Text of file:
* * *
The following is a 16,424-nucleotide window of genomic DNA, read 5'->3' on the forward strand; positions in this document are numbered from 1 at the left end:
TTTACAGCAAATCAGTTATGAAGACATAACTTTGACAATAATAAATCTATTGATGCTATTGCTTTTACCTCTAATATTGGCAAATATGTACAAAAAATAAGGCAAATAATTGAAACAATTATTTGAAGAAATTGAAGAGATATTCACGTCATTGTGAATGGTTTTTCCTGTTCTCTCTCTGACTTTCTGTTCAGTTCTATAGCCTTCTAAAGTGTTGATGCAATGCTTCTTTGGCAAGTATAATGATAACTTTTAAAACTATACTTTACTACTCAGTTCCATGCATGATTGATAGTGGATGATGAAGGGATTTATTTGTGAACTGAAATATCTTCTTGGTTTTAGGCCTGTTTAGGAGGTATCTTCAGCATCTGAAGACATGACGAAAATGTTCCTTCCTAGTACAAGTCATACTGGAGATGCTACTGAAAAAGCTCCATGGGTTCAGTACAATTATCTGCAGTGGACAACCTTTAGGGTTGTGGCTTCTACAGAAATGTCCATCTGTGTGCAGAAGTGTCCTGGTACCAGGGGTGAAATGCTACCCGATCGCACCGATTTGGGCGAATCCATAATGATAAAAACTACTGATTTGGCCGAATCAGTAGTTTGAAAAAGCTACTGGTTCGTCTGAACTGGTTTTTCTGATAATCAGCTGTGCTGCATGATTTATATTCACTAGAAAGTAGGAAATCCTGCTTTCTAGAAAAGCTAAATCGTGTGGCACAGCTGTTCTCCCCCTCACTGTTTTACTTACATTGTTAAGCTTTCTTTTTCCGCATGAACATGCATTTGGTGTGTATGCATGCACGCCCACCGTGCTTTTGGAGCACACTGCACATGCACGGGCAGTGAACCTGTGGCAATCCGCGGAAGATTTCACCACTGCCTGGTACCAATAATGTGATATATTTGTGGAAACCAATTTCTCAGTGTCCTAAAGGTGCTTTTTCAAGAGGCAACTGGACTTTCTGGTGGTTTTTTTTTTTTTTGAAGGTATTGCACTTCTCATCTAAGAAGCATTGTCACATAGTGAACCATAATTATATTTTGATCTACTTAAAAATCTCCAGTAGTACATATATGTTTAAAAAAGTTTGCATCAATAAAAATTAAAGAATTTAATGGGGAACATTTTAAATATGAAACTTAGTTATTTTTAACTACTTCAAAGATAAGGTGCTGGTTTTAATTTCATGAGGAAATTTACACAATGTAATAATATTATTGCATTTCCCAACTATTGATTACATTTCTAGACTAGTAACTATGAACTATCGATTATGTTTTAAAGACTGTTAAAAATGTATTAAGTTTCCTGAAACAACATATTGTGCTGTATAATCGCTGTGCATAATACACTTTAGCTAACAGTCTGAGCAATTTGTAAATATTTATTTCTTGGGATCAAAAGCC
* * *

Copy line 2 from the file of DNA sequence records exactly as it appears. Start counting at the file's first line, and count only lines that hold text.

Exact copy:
TTTACAGCAAATCAGTTATGAAGACATAACTTTGACAATAATAAATCTATTGATGCTATTGCTTTTACCTCTAATATTGGCAAATATGTACAAAAAATAAGGCAAATAATTGAAACAATTATTTGAAGAAATTGAAGAGATATTCACGTCATTGTGAATGGTTTTTCCTGTTCTCTCTCTGACTTTCTGTTCAGTTCTATAGCCTTCTAAAGTGTTGATGCAATGCTTCTTTGGCAAGTATAATGATAACTTTTAAAACTATACTTTACTACTCAGTTCCATGCATGATTGATAGTGGATGATGAAGGGATTTATTTGTGAACTGAAATATCTTCTTGGTTTTAGGCCTGTTTAGGAGGTATCTTCAGCATCTGAAGACATGACGAAAATGTTCCTTCCTAGTACAAGTCATACTGGAGATGCTACTGAAAAAGCTCCATGGGTTCAGTACAATTATCTGCAGTGGACAACCTTTAGGGTTGTGGCTTCTACAGAAATGTCCATCTGTGTGCAGAAGTGTCCTGGTACCAGGGGTGAAATGCTACCCGATCGCACCGATTTGGGCGAATCCATAATGATAAAAACTACTGATTTGGCCGAATCAGTAGTTTGAAAAAGCTACTGGTTCGTCTGAACTGGTTTTTCTGATAATCAGCTGTGCTGCATGATTTATATTCACTAGAAAGTAGGAAATCCTGCTTTCTAGAAAAGCTAAATCGTGTGGCACAGCTGTTCTCCCCCTCACTGTTTTACTTACATTGTTAAGCTTTCTTTTTCCGCATGAACATGCATTTGGTGTGTATGCATGCACGCCCACCGTGCTTTTGGAGCACACTGCACATGCACGGGCAGTGAACCTGTGGCAATCCGCGGAAGATTTCACCACTGCCTGGTACCAATAATGTGATATATTTGTGGAAACCAATTTCTCAGTGTCCTAAAGGTGCTTTTTCAAGAGGCAACTGGACTTTCTGGTGGTTTTTTTTTTTTTTGAAGGTATTGCACTTCTCATCTAAGAAGCATTGTCACATAGTGAACCATAATTATATTTTGATCTACTTAAAAATCTCCAGTAGTACATATATGTTTAAAAAAGTTTGCATCAATAAAAATTAAAGAATTTAATGGGGAACATTTTAAATATGAAACTTAGTTATTTTTAACTACTTCAAAGATAAGGTGCTGGTTTTAATTTCATGAGGAAATTTACACAATGTAATAATATTATTGCATTTCCCAACTATTGATTACATTTCTAGACTAGTAACTATGAACTATCGATTATGTTTTAAAGACTGTTAAAAATGTATTAAGTTTCCTGAAACAACATATTGTGCTGTATAATCGCTGTGCATAATACACTTTAGCTAACAGTCTGAGCAATTTGTAAATATTTATTTCTTGGGATCAAAAGCC